(511a) Computational Study of the Stability of the Miniprotein Trp-Cage in Extreme Environments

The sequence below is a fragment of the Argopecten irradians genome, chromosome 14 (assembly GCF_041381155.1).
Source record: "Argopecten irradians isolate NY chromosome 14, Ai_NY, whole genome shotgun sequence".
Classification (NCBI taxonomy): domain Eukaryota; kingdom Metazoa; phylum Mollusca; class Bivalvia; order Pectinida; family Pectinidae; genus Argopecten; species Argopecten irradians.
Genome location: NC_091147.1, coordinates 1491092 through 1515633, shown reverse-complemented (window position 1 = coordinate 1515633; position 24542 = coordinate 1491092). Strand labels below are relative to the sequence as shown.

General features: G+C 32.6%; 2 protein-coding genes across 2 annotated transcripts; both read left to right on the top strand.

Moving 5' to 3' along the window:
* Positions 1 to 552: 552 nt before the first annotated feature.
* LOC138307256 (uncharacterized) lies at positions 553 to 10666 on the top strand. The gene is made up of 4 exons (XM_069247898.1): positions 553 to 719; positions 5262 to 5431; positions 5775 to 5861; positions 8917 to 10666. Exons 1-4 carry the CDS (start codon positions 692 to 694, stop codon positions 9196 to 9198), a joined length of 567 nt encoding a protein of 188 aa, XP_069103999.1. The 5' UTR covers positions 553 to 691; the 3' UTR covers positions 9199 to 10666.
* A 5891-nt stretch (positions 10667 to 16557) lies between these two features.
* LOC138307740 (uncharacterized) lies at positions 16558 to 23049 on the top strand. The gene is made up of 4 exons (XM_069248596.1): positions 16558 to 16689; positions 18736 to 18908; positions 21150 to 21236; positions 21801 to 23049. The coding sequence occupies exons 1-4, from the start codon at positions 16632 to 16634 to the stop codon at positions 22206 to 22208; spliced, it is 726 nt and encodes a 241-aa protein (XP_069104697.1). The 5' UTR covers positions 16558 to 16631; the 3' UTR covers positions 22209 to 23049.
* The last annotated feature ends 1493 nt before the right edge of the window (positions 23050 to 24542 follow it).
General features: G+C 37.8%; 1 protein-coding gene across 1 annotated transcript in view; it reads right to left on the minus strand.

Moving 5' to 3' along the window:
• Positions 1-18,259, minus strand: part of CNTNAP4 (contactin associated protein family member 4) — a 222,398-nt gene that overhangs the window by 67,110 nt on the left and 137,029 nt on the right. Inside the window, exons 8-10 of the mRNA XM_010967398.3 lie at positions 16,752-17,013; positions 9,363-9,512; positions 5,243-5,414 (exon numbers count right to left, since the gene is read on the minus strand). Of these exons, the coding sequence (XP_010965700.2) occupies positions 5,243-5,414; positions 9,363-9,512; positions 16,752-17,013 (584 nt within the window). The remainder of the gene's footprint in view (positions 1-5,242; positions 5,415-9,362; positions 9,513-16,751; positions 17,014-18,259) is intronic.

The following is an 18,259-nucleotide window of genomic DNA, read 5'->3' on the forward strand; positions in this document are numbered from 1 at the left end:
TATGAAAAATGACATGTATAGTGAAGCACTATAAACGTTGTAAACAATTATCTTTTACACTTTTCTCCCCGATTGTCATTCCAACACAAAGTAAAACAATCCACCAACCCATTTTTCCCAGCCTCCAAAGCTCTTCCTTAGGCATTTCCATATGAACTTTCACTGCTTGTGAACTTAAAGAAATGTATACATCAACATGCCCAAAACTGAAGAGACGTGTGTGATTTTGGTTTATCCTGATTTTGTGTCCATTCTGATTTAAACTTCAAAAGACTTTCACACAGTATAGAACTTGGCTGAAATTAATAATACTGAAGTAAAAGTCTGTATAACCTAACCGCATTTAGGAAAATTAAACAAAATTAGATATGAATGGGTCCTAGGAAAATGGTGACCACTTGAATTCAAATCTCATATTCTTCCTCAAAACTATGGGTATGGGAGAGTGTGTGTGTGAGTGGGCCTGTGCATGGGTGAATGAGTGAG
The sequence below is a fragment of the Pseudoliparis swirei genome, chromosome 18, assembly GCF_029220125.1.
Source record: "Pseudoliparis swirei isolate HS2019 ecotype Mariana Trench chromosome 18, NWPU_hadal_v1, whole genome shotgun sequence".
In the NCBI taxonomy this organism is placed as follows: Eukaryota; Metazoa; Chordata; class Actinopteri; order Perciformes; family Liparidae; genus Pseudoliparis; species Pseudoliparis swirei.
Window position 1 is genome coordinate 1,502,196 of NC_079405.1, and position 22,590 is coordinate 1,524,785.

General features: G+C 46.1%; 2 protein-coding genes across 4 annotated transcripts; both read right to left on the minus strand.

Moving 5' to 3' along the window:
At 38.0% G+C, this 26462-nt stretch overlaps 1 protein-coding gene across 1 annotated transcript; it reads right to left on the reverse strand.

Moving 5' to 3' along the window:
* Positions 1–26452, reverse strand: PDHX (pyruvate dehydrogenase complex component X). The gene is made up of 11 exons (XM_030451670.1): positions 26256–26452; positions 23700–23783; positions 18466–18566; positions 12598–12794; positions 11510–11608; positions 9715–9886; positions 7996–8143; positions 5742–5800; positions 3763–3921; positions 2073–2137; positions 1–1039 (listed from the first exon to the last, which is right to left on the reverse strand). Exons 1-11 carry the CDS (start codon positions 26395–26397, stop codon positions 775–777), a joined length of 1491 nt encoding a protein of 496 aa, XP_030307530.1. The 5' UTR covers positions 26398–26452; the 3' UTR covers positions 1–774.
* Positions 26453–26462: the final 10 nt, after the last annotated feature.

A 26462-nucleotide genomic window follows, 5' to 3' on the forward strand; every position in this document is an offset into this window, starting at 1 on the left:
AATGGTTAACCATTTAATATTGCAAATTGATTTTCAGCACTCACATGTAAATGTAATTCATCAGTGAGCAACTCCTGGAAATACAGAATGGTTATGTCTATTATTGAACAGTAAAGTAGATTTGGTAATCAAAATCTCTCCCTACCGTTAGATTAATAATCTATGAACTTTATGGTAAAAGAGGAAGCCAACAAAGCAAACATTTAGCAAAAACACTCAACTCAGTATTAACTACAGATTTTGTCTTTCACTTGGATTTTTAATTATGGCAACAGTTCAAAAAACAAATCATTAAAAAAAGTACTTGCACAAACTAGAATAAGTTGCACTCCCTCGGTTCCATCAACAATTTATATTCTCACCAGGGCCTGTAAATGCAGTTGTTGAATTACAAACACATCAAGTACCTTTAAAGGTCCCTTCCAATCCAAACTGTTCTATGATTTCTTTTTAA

The native state of a protein is an ensemble of compactly folded conformations in which the protein is stable and functional. While perturbations, such as changes in temperature, pressure or cosolvent concentration, often destabilize the protein leading to the formation of highly populated denatured states, it is known that these perturbations can have stabilizing effects as well. Fundamental understanding of the relationship between protein stability and deviations from physiological conditions is important due to its evolutionary implications and relevance to pharmaceutical applications, but the molecular mechanism of stabilization/destabilization by these external conditions is yet to be fully unveiled. Heat denaturation of globular proteins is widely known to be manifested by loss of secondary and tertiary structures due to the gain of configurational entropy. Cold-denaturation at ambient pressure has recently been found to be accompanied by compact, partially-folded denatured states in which the secondary structure is mainly preserved. The application of high pressure is known to shift the equilibrium of conformational states promoting denaturation near room temperature. We use extensive replica-exchange molecular dynamics simulations and thermodynamic analysis to investigate the effects of high pressure in the low temperature range and ionic liquid on the folding/unfolding thermodynamics of the Trp-cage miniprotein. We find that Trp-cage is stabilized when the pressure is increased at subzero temperatures and conformational states in the low temperature range show strong resemblance to room temperature states. We also present that mechanisms of cold- and ionic-liquid-induced denaturations exhibit similarities where ionic liquids show signs of stabilizing secondary structures.